August annual inflation at 0.4 pct, unchanged from July
Brussels: An increase in rents and car-repair prices lifted euro zone inflation in August slightly higher than a first estimate, a small piece of good news for the European Central Bank but not one that radically changes the economic outlook.
Consumer inflation in the 18 countries sharing the euro rose 0.1 per cent month-on-month in August for a 0.4 per cent year-on-year increase, the EU’s statistics office Eurostat said on Wednesday, revising upwards its initial estimate, from August 29, of a 0.3 per cent annual gain.
That leaves the inflation rate unchanged from July.
“Every positive surprise is welcome in terms of market psychology and for the European Central Bank,” said Frederik Ducrozet, an economist at Credit Agricole.
“But it is far from the kind of shift you need to rule out QE,” he said, referring to quantitative easing, the programme of bond purchases the United States and Britain have used to lift their economies.
Eurostat said that rising rents, higher prices in cafés and restaurants and more expensive car repairs did the most to raise year-on-year inflation. Cheaper fuel, fruit and phone calls pulled it down the most.
In its initial estimate, Eurostat had said that prices of services grew 1.2 per cent year-on-year in August. In the revised data, it changed that value to 1.3 per cent.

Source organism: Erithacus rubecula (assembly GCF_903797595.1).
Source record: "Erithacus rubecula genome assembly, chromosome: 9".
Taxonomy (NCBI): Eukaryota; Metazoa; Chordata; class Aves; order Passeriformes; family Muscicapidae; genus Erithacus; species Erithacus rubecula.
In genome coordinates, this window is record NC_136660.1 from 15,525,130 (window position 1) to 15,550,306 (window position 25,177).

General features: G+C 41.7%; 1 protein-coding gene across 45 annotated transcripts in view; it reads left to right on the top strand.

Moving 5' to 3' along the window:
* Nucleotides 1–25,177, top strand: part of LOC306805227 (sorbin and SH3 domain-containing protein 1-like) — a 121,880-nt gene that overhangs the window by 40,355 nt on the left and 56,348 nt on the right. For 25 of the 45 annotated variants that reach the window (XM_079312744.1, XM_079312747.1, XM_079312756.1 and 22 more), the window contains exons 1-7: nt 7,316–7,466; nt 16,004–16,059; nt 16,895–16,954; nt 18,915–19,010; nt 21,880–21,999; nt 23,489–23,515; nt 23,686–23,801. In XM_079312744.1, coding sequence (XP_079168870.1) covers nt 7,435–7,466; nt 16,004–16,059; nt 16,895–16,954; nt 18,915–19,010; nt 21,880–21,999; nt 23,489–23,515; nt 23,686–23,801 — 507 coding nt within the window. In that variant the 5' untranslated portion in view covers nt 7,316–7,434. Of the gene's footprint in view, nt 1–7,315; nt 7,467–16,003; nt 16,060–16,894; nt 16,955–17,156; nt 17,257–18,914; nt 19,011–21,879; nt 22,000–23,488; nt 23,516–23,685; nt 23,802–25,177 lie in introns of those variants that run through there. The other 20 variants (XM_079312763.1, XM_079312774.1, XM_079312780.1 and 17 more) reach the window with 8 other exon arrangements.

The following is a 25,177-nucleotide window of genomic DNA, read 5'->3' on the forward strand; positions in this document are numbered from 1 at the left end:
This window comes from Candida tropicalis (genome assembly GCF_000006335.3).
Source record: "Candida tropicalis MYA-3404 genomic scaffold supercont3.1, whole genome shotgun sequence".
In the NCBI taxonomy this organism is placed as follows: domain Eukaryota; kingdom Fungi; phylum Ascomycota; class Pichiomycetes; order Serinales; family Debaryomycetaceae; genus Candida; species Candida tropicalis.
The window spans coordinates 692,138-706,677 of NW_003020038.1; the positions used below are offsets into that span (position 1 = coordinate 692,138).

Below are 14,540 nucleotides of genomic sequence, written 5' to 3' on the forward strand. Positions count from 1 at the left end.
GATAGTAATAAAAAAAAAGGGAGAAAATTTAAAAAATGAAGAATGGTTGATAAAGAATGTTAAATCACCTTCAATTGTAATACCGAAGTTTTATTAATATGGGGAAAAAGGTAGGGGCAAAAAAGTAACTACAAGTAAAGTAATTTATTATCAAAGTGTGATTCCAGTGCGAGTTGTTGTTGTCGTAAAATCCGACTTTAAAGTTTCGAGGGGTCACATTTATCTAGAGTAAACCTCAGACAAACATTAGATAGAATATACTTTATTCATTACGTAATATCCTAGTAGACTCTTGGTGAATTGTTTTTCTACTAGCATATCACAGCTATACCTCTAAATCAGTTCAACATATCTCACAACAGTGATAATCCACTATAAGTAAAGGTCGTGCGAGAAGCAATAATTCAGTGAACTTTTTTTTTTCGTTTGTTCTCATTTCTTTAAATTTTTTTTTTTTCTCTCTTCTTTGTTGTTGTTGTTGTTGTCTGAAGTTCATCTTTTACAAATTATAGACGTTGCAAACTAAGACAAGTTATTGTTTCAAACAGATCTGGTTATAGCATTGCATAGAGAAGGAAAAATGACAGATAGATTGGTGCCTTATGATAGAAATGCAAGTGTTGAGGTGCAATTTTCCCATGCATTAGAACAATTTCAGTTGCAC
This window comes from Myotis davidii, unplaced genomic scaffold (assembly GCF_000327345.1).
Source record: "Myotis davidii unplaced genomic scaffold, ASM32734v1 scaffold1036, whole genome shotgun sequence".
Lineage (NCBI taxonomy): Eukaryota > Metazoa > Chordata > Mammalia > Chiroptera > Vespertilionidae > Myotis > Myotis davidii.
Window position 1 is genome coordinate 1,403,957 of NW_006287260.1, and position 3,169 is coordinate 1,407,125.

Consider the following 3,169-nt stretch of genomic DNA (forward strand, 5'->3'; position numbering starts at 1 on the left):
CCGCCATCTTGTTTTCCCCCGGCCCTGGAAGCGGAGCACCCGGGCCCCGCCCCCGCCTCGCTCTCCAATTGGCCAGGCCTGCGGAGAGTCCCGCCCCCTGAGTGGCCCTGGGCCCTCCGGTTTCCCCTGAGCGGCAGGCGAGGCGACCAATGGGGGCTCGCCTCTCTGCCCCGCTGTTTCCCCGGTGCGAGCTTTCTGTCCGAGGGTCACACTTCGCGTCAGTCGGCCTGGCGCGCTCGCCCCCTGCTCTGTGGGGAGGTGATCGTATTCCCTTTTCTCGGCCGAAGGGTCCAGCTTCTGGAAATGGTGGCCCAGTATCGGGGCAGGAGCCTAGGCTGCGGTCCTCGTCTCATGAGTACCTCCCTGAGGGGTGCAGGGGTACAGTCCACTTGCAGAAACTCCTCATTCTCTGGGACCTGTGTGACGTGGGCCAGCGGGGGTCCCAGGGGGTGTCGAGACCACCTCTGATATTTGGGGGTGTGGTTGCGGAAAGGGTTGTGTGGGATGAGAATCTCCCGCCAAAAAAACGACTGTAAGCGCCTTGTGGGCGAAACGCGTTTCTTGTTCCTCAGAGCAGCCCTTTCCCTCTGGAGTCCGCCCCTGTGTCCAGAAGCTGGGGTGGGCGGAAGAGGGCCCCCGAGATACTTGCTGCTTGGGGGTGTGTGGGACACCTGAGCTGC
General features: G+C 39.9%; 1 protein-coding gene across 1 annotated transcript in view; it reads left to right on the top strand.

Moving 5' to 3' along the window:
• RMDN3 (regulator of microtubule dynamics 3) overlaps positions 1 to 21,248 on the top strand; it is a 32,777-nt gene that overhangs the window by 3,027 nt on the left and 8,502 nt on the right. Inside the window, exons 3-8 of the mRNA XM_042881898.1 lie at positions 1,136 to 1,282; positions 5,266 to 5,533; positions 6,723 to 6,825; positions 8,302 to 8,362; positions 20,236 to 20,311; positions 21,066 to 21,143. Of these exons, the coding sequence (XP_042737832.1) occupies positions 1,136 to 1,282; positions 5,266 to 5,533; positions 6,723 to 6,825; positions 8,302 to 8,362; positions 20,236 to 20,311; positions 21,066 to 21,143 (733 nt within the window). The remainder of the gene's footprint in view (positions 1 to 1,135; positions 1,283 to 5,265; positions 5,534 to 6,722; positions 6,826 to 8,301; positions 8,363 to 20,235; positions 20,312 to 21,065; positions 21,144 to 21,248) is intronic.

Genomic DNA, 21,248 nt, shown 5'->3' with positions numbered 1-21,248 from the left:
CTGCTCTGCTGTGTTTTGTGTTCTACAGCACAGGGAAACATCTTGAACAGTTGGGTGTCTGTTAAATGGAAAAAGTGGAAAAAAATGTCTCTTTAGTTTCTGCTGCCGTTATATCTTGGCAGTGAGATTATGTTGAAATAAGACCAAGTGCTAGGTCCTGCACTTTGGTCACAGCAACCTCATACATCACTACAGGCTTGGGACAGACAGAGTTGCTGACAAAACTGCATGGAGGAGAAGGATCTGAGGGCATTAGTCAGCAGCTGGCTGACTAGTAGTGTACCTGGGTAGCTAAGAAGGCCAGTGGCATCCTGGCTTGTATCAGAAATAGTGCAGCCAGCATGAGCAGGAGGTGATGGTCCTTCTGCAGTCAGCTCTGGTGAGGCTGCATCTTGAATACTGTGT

Inflation has fallen steadily since the end of 2011, reflecting a weak euro zone economy and near-record unemployment, after a debt crisis nearly ripped the bloc apart. Economic growth came to a standstill in the second quarter and Italy has slipped back into its third recession since 2008.
The ECB targets an inflation rate at below, but close to, 2 per cent over the medium term, a level not seen since the first quarter of 2013. It also considers anything below 1 per cent over time to be in a “danger zone”.
With August’s number, inflation has now been in that zone for 11 straight months. BNP Paribas expects the annual inflation rate to slip to 0.2 per cent in September because of lower oil prices, then rebound around the end of the year.
To push up inflation, the ECB has cut interest rates to almost zero and will start buying asset-backed securities next month, flooding the banking system with cheap cash that it hopes banks will lend on to companies and individuals.
Investors are watching to see if the ECB will go further and start a US-style bond-buying programme — purchasing sovereign debt on a monthly basis to stimulate the economy.
The ECB is most closely watching core inflation, stripping out volatile energy and food prices. Core inflation was 0.9 per cent year-on-year last month, up from 0.8 per cent in July and a low of 0.7 per cent in May, Eurostat data showed.